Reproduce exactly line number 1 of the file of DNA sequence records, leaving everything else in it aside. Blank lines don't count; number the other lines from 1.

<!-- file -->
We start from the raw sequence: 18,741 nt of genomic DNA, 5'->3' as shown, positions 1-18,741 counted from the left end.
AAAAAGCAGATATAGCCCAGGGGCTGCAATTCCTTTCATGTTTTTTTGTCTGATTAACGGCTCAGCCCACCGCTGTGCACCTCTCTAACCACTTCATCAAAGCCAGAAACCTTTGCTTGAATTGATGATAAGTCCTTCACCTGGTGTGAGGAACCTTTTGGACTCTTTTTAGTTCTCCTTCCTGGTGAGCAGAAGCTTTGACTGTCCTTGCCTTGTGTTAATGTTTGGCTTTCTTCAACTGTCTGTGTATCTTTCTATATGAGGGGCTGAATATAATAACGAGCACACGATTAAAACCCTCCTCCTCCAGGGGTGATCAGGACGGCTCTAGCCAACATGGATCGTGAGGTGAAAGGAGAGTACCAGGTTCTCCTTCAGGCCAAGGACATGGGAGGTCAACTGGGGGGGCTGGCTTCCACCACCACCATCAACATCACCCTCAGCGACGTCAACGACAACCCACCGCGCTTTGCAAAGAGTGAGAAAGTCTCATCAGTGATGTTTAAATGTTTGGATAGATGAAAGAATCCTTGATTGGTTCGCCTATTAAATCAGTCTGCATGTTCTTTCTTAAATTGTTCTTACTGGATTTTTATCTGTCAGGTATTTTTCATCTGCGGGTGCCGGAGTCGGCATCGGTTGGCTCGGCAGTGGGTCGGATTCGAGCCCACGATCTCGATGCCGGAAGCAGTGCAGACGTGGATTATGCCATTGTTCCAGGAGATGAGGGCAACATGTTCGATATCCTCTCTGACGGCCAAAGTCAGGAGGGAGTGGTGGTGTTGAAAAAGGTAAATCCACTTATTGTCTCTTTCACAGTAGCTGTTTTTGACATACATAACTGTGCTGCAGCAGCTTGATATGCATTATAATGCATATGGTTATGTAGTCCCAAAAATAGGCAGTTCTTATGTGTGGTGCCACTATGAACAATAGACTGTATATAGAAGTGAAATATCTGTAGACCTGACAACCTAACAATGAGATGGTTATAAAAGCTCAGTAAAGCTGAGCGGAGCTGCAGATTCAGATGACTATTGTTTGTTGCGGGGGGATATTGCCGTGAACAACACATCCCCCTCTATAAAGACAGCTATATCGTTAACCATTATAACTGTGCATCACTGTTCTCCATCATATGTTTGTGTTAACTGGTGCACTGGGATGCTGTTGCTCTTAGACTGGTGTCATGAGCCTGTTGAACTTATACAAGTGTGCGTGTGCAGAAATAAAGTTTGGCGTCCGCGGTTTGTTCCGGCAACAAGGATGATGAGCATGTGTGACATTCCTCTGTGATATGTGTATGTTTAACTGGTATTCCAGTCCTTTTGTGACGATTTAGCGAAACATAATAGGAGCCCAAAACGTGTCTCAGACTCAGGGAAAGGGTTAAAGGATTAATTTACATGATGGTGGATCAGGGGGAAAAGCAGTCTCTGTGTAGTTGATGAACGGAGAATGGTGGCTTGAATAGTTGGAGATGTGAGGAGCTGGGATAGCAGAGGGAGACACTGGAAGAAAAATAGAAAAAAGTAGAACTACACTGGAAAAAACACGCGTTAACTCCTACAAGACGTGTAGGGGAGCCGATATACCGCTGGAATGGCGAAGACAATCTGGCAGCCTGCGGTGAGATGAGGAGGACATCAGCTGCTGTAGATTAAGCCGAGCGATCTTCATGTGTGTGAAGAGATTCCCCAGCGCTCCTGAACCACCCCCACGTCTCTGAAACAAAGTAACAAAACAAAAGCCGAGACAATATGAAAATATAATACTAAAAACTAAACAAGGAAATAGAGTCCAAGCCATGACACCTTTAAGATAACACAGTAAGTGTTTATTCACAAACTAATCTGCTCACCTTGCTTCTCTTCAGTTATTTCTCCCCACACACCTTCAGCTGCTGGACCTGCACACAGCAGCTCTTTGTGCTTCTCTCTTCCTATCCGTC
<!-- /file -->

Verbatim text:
We start from the raw sequence: 18,741 nt of genomic DNA, 5'->3' as shown, positions 1-18,741 counted from the left end.